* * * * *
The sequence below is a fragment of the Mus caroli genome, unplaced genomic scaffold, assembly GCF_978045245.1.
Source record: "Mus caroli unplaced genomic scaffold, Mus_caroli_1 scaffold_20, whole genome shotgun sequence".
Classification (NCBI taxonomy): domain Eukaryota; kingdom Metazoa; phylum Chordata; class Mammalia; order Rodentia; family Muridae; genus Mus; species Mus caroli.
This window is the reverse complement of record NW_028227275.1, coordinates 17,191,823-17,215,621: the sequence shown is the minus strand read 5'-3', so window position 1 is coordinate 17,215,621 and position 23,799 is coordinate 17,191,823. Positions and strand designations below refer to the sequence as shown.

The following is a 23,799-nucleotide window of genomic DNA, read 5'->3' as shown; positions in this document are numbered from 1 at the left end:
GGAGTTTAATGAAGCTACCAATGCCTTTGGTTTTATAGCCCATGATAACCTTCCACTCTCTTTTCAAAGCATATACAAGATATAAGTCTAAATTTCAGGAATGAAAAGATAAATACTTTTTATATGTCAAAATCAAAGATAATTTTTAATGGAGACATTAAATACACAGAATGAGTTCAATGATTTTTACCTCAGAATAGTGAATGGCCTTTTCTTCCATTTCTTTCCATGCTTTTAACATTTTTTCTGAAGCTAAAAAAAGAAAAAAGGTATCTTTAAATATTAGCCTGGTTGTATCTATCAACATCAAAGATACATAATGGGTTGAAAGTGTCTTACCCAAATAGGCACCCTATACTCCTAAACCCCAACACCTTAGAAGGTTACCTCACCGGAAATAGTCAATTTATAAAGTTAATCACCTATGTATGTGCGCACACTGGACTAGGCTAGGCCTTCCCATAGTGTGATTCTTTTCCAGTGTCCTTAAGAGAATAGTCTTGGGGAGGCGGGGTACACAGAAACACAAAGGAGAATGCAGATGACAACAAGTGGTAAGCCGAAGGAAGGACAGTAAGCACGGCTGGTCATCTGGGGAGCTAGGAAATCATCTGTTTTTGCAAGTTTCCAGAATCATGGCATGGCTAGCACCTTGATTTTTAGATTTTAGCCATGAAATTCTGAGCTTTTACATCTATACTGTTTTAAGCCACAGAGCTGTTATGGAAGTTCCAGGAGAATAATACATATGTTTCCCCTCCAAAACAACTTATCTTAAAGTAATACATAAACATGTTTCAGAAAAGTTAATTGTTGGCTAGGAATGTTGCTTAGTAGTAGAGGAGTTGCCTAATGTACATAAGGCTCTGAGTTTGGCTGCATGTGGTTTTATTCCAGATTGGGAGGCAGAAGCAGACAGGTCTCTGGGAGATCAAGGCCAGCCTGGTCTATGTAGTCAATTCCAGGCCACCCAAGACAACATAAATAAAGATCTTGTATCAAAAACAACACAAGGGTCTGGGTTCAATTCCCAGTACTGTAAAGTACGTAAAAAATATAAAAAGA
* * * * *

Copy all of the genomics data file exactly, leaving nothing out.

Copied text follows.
The sequence below is a fragment of the Mus caroli genome, unplaced genomic scaffold, assembly GCF_978045245.1.
Source record: "Mus caroli unplaced genomic scaffold, Mus_caroli_1 scaffold_20, whole genome shotgun sequence".
Classification (NCBI taxonomy): domain Eukaryota; kingdom Metazoa; phylum Chordata; class Mammalia; order Rodentia; family Muridae; genus Mus; species Mus caroli.
This window is the reverse complement of record NW_028227275.1, coordinates 17,191,823-17,215,621: the sequence shown is the minus strand read 5'-3', so window position 1 is coordinate 17,215,621 and position 23,799 is coordinate 17,191,823. Positions and strand designations below refer to the sequence as shown.

The following is a 23,799-nucleotide window of genomic DNA, read 5'->3' as shown; positions in this document are numbered from 1 at the left end:
GGAGTTTAATGAAGCTACCAATGCCTTTGGTTTTATAGCCCATGATAACCTTCCACTCTCTTTTCAAAGCATATACAAGATATAAGTCTAAATTTCAGGAATGAAAAGATAAATACTTTTTATATGTCAAAATCAAAGATAATTTTTAATGGAGACATTAAATACACAGAATGAGTTCAATGATTTTTACCTCAGAATAGTGAATGGCCTTTTCTTCCATTTCTTTCCATGCTTTTAACATTTTTTCTGAAGCTAAAAAAAGAAAAAAGGTATCTTTAAATATTAGCCTGGTTGTATCTATCAACATCAAAGATACATAATGGGTTGAAAGTGTCTTACCCAAATAGGCACCCTATACTCCTAAACCCCAACACCTTAGAAGGTTACCTCACCGGAAATAGTCAATTTATAAAGTTAATCACCTATGTATGTGCGCACACTGGACTAGGCTAGGCCTTCCCATAGTGTGATTCTTTTCCAGTGTCCTTAAGAGAATAGTCTTGGGGAGGCGGGGTACACAGAAACACAAAGGAGAATGCAGATGACAACAAGTGGTAAGCCGAAGGAAGGACAGTAAGCACGGCTGGTCATCTGGGGAGCTAGGAAATCATCTGTTTTTGCAAGTTTCCAGAATCATGGCATGGCTAGCACCTTGATTTTTAGATTTTAGCCATGAAATTCTGAGCTTTTACATCTATACTGTTTTAAGCCACAGAGCTGTTATGGAAGTTCCAGGAGAATAATACATATGTTTCCCCTCCAAAACAACTTATCTTAAAGTAATACATAAACATGTTTCAGAAAAGTTAATTGTTGGCTAGGAATGTTGCTTAGTAGTAGAGGAGTTGCCTAATGTACATAAGGCTCTGAGTTTGGCTGCATGTGGTTTTATTCCAGATTGGGAGGCAGAAGCAGACAGGTCTCTGGGAGATCAAGGCCAGCCTGGTCTATGTAGTCAATTCCAGGCCACCCAAGACAACATAAATAAAGATCTTGTATCAAAAACAACACAAGGGTCTGGGTTCAATTCCCAGTACTGTAAAGTACGTAAAAAATATAAAAAGA